Lately, President Clinton declared war on terrorism. Did he really mean it? Of course not, and the American people knew it, which is why they continued to give him high marks for leadership instead of rising as one to protest a “war” that could make their daily commute to work a nightmare of uncertainty. Do the American people really want to bomb and invade half a dozen Islamic countries and thus invite retaliatory acts of terror in their own hometowns, which is what Clinton’s declaration, taken literally, would entail? Of course not. What really happened was that, just as Osama bin Laden needs to blow up some embassies once in awhile to establish his bona fides among his own followers, so Clinton needs to express outrage and fire off some missiles into obscure corners of the Islamic world so as to liquidate the affair in American politics.

“We are the folk song army and every one of us cares/We all hate poverty, war, and injustice, unlike the rest of you squares.” So went Tom Lehrer’s spoof on the 1960s protesters’ penchant for declaring risk-free war on abstractions. But real statesmen do not publicly target abstractions like terrorism. They secretly target terrorists, instruct their agents to put a dozen contracts out on the ones they want out of the way, then rely on the intrigues of the bazaar to provide at least one assassin with a motive and a chance to succeed. That’s the way the British did it, from the Sudan to Afghanistan, for over a century.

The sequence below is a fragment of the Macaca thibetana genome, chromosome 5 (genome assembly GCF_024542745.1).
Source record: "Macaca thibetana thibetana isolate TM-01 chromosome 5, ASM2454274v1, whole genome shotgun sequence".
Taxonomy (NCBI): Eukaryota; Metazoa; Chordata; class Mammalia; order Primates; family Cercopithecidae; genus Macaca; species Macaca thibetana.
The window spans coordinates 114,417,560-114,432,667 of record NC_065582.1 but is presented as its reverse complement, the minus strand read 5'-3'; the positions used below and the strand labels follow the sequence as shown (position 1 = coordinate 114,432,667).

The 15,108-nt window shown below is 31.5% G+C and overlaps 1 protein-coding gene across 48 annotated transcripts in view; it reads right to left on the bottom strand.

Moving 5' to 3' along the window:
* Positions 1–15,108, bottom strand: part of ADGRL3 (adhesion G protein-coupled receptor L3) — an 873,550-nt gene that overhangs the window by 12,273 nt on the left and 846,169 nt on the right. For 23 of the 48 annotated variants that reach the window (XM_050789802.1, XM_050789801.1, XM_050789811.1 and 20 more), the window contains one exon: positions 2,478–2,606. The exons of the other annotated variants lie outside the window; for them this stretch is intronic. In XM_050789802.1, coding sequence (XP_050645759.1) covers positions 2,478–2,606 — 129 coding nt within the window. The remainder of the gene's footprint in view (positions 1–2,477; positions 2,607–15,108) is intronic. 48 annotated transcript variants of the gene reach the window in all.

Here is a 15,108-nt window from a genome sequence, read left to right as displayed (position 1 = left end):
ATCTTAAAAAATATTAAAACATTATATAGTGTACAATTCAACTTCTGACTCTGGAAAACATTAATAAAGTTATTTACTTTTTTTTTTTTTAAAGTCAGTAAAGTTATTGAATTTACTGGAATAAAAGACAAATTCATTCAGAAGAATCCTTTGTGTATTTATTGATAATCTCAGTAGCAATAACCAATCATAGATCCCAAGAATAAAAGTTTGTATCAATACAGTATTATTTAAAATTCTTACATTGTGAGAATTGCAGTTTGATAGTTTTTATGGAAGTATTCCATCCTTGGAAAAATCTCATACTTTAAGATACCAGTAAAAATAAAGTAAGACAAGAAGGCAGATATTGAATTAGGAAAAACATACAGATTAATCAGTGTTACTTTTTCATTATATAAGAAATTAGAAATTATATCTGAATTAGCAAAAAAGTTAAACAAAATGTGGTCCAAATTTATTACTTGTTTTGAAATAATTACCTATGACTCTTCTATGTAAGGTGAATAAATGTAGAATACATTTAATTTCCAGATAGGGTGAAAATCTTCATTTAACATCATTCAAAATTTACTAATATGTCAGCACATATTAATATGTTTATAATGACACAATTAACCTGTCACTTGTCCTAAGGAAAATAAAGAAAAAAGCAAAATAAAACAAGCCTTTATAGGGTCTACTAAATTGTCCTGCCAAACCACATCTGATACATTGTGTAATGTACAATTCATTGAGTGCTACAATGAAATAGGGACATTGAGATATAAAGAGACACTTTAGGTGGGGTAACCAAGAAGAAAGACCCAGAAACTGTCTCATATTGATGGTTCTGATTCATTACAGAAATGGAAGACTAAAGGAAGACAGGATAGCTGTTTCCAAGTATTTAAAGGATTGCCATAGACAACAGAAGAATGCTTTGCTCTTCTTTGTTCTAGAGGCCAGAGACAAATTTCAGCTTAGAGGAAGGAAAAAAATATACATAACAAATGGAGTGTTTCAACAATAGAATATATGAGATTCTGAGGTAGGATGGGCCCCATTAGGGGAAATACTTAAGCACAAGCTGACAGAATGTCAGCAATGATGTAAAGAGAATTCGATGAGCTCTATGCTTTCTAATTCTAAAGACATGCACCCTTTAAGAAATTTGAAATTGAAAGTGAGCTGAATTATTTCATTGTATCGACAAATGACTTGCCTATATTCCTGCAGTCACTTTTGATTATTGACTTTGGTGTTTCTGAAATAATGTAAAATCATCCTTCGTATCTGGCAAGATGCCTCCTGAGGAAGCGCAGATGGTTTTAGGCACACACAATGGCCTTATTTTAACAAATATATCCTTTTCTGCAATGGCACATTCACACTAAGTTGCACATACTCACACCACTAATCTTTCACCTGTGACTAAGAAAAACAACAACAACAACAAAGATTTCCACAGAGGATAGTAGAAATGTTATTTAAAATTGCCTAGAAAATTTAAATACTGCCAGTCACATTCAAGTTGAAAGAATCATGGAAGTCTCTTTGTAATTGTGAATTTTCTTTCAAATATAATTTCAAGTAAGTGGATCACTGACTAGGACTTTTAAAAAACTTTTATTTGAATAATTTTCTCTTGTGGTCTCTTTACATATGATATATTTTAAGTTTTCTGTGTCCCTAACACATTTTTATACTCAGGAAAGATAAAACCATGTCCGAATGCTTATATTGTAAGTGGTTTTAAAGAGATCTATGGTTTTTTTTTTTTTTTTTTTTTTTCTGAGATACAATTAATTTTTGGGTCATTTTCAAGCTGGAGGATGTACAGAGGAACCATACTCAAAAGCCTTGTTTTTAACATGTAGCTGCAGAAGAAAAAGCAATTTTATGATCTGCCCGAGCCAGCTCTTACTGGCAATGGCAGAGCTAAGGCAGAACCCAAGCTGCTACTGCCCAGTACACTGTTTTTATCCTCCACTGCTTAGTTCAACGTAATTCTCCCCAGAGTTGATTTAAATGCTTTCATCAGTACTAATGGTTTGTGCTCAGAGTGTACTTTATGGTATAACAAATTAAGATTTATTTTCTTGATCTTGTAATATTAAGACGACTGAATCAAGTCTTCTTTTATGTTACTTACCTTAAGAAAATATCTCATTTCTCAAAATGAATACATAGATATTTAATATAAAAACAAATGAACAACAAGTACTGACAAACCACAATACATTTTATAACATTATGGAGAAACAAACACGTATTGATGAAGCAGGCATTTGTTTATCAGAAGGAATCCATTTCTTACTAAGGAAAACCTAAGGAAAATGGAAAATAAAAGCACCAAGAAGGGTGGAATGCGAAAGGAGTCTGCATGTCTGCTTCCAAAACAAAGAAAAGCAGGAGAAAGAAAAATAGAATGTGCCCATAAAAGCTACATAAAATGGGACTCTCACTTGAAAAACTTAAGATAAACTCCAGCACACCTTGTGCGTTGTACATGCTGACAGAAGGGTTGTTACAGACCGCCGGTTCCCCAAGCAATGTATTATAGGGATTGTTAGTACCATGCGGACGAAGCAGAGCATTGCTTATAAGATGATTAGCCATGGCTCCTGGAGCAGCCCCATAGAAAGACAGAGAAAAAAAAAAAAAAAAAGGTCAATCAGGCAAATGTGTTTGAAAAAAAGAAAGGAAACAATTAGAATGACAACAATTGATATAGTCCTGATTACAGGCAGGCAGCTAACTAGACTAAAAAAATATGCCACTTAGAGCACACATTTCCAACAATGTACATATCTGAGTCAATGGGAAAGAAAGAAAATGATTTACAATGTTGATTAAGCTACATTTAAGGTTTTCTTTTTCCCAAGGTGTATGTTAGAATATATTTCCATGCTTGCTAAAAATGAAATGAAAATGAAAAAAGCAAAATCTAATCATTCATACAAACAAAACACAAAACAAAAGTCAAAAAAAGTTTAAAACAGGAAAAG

In our quest to understand the place of words in the arena of power and to judge their effect on real events, we historians may indeed have much to learn from semiotics (the science of symbols) and linguistic theory. But we may learn even more from Aristotle, Cicero, and the ancients. And we shall learn most of all, I suspect, from observing ourselves, which is to say, the contrast between our true selves and the selves we craft for others to see and hear.


Republished by permission of FPRI from its newsletter Volume 1, Number 3, November 1998.